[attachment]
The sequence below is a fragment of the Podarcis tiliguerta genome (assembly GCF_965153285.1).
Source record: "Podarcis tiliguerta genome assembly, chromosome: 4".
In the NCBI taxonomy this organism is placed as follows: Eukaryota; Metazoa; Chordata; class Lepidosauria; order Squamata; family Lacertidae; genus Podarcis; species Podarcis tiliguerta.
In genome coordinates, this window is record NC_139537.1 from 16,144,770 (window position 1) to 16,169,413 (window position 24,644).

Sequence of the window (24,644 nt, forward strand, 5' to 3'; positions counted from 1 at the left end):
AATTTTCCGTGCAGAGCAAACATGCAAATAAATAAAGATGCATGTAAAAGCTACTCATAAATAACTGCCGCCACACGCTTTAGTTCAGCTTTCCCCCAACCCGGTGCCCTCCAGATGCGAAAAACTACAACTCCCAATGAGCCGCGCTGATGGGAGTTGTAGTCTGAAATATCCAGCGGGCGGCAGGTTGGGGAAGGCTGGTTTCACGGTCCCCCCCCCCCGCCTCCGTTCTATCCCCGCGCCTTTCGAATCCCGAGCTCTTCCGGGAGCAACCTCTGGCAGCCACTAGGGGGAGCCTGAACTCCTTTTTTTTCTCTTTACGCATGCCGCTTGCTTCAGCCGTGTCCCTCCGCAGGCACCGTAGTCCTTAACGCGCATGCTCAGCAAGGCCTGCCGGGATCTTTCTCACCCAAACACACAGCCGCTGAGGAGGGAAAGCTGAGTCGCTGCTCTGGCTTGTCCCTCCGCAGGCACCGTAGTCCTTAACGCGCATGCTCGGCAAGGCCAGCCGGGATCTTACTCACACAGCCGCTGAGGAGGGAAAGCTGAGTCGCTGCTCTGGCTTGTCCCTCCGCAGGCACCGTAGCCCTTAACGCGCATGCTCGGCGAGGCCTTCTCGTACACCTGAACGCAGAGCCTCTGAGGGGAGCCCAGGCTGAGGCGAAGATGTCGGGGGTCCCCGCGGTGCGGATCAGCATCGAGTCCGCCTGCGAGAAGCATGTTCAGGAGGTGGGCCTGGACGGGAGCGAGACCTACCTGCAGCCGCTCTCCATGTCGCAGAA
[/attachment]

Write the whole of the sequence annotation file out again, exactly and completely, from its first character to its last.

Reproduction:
The sequence below is a fragment of the Podarcis tiliguerta genome (assembly GCF_965153285.1).
Source record: "Podarcis tiliguerta genome assembly, chromosome: 4".
In the NCBI taxonomy this organism is placed as follows: Eukaryota; Metazoa; Chordata; class Lepidosauria; order Squamata; family Lacertidae; genus Podarcis; species Podarcis tiliguerta.
In genome coordinates, this window is record NC_139537.1 from 16,144,770 (window position 1) to 16,169,413 (window position 24,644).

Sequence of the window (24,644 nt, forward strand, 5' to 3'; positions counted from 1 at the left end):
AATTTTCCGTGCAGAGCAAACATGCAAATAAATAAAGATGCATGTAAAAGCTACTCATAAATAACTGCCGCCACACGCTTTAGTTCAGCTTTCCCCCAACCCGGTGCCCTCCAGATGCGAAAAACTACAACTCCCAATGAGCCGCGCTGATGGGAGTTGTAGTCTGAAATATCCAGCGGGCGGCAGGTTGGGGAAGGCTGGTTTCACGGTCCCCCCCCCCCGCCTCCGTTCTATCCCCGCGCCTTTCGAATCCCGAGCTCTTCCGGGAGCAACCTCTGGCAGCCACTAGGGGGAGCCTGAACTCCTTTTTTTTCTCTTTACGCATGCCGCTTGCTTCAGCCGTGTCCCTCCGCAGGCACCGTAGTCCTTAACGCGCATGCTCAGCAAGGCCTGCCGGGATCTTTCTCACCCAAACACACAGCCGCTGAGGAGGGAAAGCTGAGTCGCTGCTCTGGCTTGTCCCTCCGCAGGCACCGTAGTCCTTAACGCGCATGCTCGGCAAGGCCAGCCGGGATCTTACTCACACAGCCGCTGAGGAGGGAAAGCTGAGTCGCTGCTCTGGCTTGTCCCTCCGCAGGCACCGTAGCCCTTAACGCGCATGCTCGGCGAGGCCTTCTCGTACACCTGAACGCAGAGCCTCTGAGGGGAGCCCAGGCTGAGGCGAAGATGTCGGGGGTCCCCGCGGTGCGGATCAGCATCGAGTCCGCCTGCGAGAAGCATGTTCAGGAGGTGGGCCTGGACGGGAGCGAGACCTACCTGCAGCCGCTCTCCATGTCGCAGAA